I regularly hear people talk about how we should keep our heads covered when we are in the cold because we lose lots of heat through our heads. I’ve heard numbers like fifty or even as much as seventy-five percent of the heat we lose is lost through our heads. The head makes up roughly eight to ten percent of the total surface area of the body, and heat loss through our head usually accounts for roughly eight or nine percent of the total amount of heat we lose. An interesting trend of late is men with any sign of hair loss or balding completely shaving their heads. When you see a shaved, completely bald and rounded shiny head, I can see how you might think that this would be an easy way for heat to leave the body. However, when we are in cold environments we will lose heat from any exposed areas of our bodies; the heat loss is about the same whether it comes from the head, arms, torso, or legs. It is true that the head and scalp have a very healthy blood supply; you’ve probably realized that if you’ve ever had a laceration or cut on your head or face—lots of blood! This might be one of the reasons that people think we proportionally lose more heat from our heads. Other reasons might include some early flawed military studies and statements about excessive heat loss through our heads in an army survival manual. One way researchers study this is to immerse participants’ heads in cold water and monitor body temperature. In a study by Bristow and colleagues (2006) published in the Journal of Applied Physiology, the authors state, “In conclusion, whole head submersion in seventeen degree water did not contribute relatively more than the rest of the body to total surface heat loss.” Ultimately, it’s not a bad idea to keep your head covered when you are out in the cold because it might help keep your ears from getting frostbitten, but remember that you don’t lose more heat through your head compared to other parts of your body.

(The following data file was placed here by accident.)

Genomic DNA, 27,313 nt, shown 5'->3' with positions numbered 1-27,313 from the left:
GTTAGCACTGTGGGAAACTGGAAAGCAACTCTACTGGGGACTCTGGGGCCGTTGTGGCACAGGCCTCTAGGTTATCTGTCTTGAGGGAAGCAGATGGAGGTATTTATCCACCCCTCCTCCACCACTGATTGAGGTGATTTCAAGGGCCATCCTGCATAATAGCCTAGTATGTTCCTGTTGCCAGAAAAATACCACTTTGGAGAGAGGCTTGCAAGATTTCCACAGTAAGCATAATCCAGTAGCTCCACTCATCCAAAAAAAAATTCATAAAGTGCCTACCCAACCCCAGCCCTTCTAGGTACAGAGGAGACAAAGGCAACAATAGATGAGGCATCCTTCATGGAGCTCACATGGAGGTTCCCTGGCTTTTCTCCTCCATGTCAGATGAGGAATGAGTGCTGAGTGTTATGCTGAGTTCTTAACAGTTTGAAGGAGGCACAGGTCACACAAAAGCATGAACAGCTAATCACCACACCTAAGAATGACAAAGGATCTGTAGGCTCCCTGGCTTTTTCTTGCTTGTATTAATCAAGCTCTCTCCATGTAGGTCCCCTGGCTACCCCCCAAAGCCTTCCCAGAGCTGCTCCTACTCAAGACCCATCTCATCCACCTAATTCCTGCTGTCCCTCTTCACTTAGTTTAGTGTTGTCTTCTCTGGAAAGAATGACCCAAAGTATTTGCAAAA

Pretorius, T., Bristow, G., Steinman, A., and Giesbrecht, G. Thermal effects of whole head submersion in cold water on nonshivering humans. Journal of Applied Physiology (2006), Vol 101, pp. 669-675.